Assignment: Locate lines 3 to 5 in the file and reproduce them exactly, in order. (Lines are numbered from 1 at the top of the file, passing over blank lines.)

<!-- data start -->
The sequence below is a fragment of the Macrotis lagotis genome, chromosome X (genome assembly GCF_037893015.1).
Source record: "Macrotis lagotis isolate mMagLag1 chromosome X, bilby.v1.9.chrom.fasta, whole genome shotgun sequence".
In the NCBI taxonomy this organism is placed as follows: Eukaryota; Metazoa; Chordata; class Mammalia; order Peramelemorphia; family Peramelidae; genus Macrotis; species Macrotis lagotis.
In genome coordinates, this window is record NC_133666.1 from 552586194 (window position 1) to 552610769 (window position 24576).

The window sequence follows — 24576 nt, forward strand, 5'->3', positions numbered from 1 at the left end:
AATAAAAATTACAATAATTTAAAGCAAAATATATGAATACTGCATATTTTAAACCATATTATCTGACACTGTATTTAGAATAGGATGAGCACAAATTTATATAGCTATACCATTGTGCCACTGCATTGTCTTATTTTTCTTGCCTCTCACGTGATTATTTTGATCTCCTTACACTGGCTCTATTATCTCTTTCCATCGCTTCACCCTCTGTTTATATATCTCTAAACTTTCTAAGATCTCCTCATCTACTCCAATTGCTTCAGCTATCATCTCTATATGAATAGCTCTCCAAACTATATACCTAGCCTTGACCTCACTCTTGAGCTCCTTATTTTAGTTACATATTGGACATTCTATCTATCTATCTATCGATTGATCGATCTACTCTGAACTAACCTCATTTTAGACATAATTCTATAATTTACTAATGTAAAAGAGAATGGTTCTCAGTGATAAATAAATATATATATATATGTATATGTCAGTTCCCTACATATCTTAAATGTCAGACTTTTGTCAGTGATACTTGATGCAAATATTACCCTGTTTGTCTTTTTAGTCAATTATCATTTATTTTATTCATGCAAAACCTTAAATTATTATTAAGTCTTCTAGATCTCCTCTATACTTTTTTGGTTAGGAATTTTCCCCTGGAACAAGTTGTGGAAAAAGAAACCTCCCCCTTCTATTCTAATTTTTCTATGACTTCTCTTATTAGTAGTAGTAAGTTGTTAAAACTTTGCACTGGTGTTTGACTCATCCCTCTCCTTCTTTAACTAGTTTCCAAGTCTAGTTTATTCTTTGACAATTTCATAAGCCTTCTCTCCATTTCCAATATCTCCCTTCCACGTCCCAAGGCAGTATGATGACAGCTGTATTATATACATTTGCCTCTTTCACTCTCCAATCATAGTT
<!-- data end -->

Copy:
In the NCBI taxonomy this organism is placed as follows: Eukaryota; Metazoa; Chordata; class Mammalia; order Peramelemorphia; family Peramelidae; genus Macrotis; species Macrotis lagotis.
In genome coordinates, this window is record NC_133666.1 from 552586194 (window position 1) to 552610769 (window position 24576).

The window sequence follows — 24576 nt, forward strand, 5'->3', positions numbered from 1 at the left end: